A behaviour and by extension a Behavioural Disposition is instrumentally rational iff it maximises the subjective probability for a System to achieve a certain goal given an Environment and the available Knowledge about it.
Someone displays instrumental rationality insofar as she adopts suitable means to her ends.Stanford Encyclopedia of Philosophy
Such an understanding of rationality
is within the intersection of all theories of rationality (and perhaps nothing else is). In this sense, instrumental rationality is the default theory, the theory that all discussants of rationality can take for granted, whatever else they think.Nozick (1993), 133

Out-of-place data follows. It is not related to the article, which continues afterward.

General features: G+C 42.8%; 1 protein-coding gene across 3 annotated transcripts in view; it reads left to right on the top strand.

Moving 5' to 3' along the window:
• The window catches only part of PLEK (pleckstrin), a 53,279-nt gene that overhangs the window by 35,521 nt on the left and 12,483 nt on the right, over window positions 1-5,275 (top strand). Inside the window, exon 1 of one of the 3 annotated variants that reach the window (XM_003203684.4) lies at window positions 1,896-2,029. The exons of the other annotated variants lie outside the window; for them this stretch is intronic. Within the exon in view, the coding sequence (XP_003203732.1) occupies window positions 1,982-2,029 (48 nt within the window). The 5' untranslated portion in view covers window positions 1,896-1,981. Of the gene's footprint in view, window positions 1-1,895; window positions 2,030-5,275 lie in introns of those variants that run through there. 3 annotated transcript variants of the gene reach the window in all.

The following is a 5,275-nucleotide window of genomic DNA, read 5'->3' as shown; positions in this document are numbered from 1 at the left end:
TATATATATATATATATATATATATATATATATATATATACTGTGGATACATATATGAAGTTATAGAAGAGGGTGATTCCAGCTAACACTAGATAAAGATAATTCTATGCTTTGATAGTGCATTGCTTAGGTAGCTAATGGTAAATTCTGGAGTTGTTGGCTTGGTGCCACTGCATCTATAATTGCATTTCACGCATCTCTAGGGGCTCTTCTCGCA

On this view, Rationality is an evolved strategy, aiming for success within an evolutionary environment. Beyond that, Rationality means reaching a reflective equilibrium, which is also true of a Theory of rationality itself – it has to reach an equilibrium between its empirical and normative parts. The latter are a reflection of the fact that A theory of rationality articulates our practices.
Rationality and irrationality are related in various non-obvious ways.
- Nozick (1993): The Nature of Rationality
- Stanford Encyclopedia of Philosophy, “Instrumental Rationality”